2013 September 28, SpaceX launched a Falcon 9 rocket from Vandeberg AFB carrying Canada’s Cassiope satellite and five smaller payloads (representing six satellites as two of them were joined together to be separated later when on-orbit). Soon after launch SpaceX said the satellites had been released, and the owners of Cassiope and DANDE reported establishment of communications with their satellites. Payload separation seemed to go well.
Normally, SpaceTrack would expect to be listing the six released satellite combinations, the rocket body and maybe a couple of debris items. A few hours after launch, the catalogue was showing 20 items in a scatter of orbit, indicating an explosion.
One of the satellites may be the suspect but the most likely culprit is SpaceX’s Falcon 9. It seems to have suffered some kind of failure after the payloads departed.
Fragments – Their Orbits
The twenty items show a scatter in apogee (1350-1654 km) and perigee (235-415 km) values, and inclinations vary between 80°.94 and 81°.04.
The chart shows that there was explosive force involved rather than a gentle disintegration. The cross indicates the target orbit and the fragments’ orbits are scattered fairly evenly around it.
During the SpaceX webcast of the ascent, video was shown from onboard the rocket. As the second stage was firing, it was a view of the engine nozzle.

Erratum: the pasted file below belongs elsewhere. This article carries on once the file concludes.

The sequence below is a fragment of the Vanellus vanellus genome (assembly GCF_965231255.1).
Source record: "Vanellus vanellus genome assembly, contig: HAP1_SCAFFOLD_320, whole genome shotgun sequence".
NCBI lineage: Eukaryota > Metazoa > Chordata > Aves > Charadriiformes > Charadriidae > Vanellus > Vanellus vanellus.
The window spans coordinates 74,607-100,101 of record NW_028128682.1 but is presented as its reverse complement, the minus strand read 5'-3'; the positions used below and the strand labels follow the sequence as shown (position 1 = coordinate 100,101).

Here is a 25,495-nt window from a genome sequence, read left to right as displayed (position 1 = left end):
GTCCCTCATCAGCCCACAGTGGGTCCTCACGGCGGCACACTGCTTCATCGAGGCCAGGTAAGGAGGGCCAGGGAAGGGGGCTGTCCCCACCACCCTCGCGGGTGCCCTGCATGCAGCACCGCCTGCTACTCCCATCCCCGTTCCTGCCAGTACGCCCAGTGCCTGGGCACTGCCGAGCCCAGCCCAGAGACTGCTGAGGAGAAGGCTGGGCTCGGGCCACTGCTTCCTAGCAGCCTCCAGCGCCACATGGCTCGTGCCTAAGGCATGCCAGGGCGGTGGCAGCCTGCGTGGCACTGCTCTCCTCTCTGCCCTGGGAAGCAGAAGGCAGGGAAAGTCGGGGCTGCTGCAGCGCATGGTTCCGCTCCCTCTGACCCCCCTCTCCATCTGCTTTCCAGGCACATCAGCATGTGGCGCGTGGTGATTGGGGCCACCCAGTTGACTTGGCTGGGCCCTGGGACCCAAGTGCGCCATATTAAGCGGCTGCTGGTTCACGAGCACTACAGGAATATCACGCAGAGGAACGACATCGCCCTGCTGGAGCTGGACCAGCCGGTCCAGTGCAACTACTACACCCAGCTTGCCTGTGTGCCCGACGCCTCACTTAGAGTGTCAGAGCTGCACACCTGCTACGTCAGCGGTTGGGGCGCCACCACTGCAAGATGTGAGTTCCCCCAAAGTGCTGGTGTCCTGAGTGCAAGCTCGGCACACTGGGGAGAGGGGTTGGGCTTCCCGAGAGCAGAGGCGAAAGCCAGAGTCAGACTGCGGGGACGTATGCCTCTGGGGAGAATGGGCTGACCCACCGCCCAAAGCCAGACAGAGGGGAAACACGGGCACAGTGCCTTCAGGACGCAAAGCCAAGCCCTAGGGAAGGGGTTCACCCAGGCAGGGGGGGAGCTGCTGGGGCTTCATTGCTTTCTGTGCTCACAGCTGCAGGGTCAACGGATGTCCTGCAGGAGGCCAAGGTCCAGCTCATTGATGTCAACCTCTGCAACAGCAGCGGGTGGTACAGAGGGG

Periodically, the view switched to an alternative angle and the video was immediately replaced by a message “Awaiting Downlink….”. At the time it was reasonable to assume that there was a problem with the data link from the camera even though the brief glimpse looked to be a reasonably clean image.
However, the cut-outs were accompanied by a breaks in the actual webcast, resulting in voice being cut mid-sentence and the mission clock disappearing. The clock would then re-appear followed shortly by the ‘standard’ view of the engine nozzle.
It begs the question of whether there was a problem that would have been evident to an engineer watching the webcast and whether SpaceX deliberately cut off the feed.
SpaceX is known to be sensitive about events surrounding its launches. Its web site and press releases are high on technical descriptions but lack detail of events. An earlier Falcon 9 launch suffered a problem that seemed to be acknowledged only because the detail had to be shared with NASA (because of the ISS connection). If that had not been the case, it might never have passed the ‘rumour’ stage.